Nine Florida Congressmen joined an amicus brief supporting a Texas lawsuit seeking to overturn four state’s election results.
Rep. Mike Johnson, a Louisiana Republican, emailed every Republican member of Congress looking for support for such a brief, filed directly to the U.S. Supreme Court by Texas Attorney General Ken Paxton.
He ultimately won over 106 members of the House, all of whom are listed on a brief filed with the U.S. Supreme Court on Thursday. The Hill’s Supreme Court reporter, John Kruzel, tweeted an image of the list of signatories.
That list includes nine members of Florida’s Congressional Delegation, including Reps. Gus Bilirakis, Mario Diaz-Balart, Neal Dunn, Matt Gaetz, John Rutherford, Ross Spano, Michael Waltz, Dan Webster and Ted Yoho. That’s a majority of the 14 Republicans representing Florida in the House.
“President Trump called me this morning to let me know how much he appreciates the amicus brief we are filing on behalf of Members of Congress,” Johnson tweeted. “Indeed, ‘this is the big one!'”
The amicus brief came a day after Florida Attorney General Ashley Moody joined an amicus brief with other Republican Attorneys General in support of Paxton’s lawsuit.
The Paxton suit itself relies on many accusations of voter fraud that have been dismissed in court or publicly debunked. Lawyers for Trump have declined to present evidence in previous federal court cases.
Meanwhile, Trump has voiced support for a special counsel into election fraud around the 2020 election. “Great. Most corrupt Election in history, by far. We won!!!” Trump tweeted on Thursday.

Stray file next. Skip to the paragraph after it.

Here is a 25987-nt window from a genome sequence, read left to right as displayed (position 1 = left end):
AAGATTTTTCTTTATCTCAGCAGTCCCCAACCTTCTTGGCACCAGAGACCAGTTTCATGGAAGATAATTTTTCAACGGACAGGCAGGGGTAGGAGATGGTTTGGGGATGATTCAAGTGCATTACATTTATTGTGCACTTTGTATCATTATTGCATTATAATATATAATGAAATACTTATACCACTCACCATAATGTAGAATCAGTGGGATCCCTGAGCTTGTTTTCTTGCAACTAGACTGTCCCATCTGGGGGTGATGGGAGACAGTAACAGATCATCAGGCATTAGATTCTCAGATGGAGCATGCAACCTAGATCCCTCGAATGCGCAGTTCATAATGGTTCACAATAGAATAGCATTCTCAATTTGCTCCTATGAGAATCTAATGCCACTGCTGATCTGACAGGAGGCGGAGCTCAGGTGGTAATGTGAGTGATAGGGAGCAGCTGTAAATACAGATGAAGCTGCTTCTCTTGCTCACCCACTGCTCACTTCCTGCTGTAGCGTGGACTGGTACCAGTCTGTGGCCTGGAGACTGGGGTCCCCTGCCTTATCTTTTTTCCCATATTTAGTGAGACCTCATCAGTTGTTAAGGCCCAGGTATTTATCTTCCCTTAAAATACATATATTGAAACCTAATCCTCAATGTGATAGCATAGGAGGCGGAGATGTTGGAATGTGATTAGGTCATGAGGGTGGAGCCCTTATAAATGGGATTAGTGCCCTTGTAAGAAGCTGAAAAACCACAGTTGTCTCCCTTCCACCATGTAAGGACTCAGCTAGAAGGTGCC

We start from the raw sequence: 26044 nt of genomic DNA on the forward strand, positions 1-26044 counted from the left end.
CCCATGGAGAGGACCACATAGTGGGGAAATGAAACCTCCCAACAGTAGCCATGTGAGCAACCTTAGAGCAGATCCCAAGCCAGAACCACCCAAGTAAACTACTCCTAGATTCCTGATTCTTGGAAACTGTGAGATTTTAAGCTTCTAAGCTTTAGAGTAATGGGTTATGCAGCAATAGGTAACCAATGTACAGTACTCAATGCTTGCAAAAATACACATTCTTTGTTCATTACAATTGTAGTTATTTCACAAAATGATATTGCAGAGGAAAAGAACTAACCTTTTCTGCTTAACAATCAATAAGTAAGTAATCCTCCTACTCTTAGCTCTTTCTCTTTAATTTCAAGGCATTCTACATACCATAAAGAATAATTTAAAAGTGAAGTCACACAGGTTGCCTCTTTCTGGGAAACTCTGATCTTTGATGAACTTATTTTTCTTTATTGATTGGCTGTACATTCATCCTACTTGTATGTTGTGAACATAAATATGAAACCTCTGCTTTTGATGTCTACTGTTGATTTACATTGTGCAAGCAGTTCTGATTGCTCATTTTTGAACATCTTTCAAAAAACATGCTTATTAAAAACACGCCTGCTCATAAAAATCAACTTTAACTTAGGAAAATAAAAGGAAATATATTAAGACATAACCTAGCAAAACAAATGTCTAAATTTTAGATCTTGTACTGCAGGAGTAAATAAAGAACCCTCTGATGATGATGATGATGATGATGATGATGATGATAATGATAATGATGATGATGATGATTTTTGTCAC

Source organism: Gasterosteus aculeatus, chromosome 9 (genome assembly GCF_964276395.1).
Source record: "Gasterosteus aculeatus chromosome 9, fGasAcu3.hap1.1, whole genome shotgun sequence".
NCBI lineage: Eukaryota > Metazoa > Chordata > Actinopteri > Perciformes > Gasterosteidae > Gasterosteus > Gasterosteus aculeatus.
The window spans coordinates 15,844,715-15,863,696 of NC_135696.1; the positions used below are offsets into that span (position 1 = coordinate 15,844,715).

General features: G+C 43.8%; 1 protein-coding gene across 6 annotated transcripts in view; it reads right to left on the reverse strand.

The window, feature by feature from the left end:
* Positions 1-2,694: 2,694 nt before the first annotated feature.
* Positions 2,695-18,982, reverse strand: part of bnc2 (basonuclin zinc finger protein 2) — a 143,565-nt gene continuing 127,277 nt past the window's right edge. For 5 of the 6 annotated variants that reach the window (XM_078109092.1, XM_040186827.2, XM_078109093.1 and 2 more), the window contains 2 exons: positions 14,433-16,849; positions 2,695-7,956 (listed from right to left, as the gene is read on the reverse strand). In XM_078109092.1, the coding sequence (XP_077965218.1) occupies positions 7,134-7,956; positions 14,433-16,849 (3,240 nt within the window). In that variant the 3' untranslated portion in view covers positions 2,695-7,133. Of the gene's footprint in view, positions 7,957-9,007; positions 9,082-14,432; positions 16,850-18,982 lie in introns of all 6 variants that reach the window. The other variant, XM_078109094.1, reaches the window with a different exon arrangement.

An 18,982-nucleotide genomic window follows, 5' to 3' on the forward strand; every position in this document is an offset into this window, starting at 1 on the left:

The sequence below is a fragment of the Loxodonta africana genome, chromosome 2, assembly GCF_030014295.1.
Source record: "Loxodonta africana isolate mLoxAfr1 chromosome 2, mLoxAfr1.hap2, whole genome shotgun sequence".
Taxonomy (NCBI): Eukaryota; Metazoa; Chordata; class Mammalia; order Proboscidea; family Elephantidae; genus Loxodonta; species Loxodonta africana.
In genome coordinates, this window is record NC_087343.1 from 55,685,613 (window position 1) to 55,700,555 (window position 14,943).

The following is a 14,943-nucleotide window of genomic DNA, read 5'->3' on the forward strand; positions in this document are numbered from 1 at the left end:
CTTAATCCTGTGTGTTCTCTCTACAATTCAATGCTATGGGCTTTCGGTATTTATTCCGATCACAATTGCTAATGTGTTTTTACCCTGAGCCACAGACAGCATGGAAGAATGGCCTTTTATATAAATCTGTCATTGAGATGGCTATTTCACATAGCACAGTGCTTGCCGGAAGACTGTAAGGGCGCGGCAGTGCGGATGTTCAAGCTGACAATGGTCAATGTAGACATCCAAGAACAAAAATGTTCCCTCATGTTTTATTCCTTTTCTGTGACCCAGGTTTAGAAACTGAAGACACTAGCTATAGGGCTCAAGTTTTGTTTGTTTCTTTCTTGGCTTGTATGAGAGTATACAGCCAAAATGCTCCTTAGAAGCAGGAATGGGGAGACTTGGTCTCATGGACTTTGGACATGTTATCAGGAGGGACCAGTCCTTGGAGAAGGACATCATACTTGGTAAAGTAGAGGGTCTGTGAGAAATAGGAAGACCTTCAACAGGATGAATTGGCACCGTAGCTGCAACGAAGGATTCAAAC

But Attorney General Bill Barr has made clear the Justice Department has not uncovered evidence of widespread voter fraud that would change the outcome of the election.
All states earlier this week submitted official election results, which collectively show Democrat Joe Biden won the election with 306 electoral votes. It takes 270 to win.
The Paxton lawsuit seeks to nullify election results in Georgia, Michigan, Pennsylvania and Wisconsin. Those states collectively represent 62 electoral votes, which would bring Biden’s total down to 244. That’s still more than the 232 won by Trump, but without a majority, the decision on who won the election would go to Congress, where state Congressional delegations would determine the outcome.
Trump won in Florida with 51.2% of the vote.
This article first appeared at Florida Politics.
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